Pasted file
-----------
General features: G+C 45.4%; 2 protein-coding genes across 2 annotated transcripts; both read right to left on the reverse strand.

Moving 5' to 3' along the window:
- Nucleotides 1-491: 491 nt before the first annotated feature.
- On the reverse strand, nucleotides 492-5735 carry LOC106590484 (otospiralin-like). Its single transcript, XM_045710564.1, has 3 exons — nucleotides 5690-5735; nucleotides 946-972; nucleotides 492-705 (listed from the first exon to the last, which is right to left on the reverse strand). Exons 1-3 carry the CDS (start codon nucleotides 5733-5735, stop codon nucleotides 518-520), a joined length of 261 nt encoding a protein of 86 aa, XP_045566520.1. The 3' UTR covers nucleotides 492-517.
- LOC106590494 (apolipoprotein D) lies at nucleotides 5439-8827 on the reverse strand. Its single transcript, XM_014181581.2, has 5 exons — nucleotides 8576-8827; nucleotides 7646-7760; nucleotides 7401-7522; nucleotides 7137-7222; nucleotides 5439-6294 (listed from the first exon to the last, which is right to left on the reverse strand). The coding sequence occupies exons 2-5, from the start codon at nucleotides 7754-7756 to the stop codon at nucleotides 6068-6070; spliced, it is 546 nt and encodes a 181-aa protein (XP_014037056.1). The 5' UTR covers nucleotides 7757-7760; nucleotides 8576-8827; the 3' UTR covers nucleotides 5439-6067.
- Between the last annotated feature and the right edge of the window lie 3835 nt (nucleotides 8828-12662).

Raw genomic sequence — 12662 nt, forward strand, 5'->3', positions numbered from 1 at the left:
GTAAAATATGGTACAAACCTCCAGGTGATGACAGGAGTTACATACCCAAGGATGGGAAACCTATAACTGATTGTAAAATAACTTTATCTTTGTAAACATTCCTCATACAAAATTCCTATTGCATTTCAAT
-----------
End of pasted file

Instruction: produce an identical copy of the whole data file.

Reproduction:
General features: G+C 45.4%; 2 protein-coding genes across 2 annotated transcripts; both read right to left on the reverse strand.

Moving 5' to 3' along the window:
- Nucleotides 1-491: 491 nt before the first annotated feature.
- On the reverse strand, nucleotides 492-5735 carry LOC106590484 (otospiralin-like). Its single transcript, XM_045710564.1, has 3 exons — nucleotides 5690-5735; nucleotides 946-972; nucleotides 492-705 (listed from the first exon to the last, which is right to left on the reverse strand). Exons 1-3 carry the CDS (start codon nucleotides 5733-5735, stop codon nucleotides 518-520), a joined length of 261 nt encoding a protein of 86 aa, XP_045566520.1. The 3' UTR covers nucleotides 492-517.
- LOC106590494 (apolipoprotein D) lies at nucleotides 5439-8827 on the reverse strand. Its single transcript, XM_014181581.2, has 5 exons — nucleotides 8576-8827; nucleotides 7646-7760; nucleotides 7401-7522; nucleotides 7137-7222; nucleotides 5439-6294 (listed from the first exon to the last, which is right to left on the reverse strand). The coding sequence occupies exons 2-5, from the start codon at nucleotides 7754-7756 to the stop codon at nucleotides 6068-6070; spliced, it is 546 nt and encodes a 181-aa protein (XP_014037056.1). The 5' UTR covers nucleotides 7757-7760; nucleotides 8576-8827; the 3' UTR covers nucleotides 5439-6067.
- Between the last annotated feature and the right edge of the window lie 3835 nt (nucleotides 8828-12662).

Raw genomic sequence — 12662 nt, forward strand, 5'->3', positions numbered from 1 at the left:
GTAAAATATGGTACAAACCTCCAGGTGATGACAGGAGTTACATACCCAAGGATGGGAAACCTATAACTGATTGTAAAATAACTTTATCTTTGTAAACATTCCTCATACAAAATTCCTATTGCATTTCAAT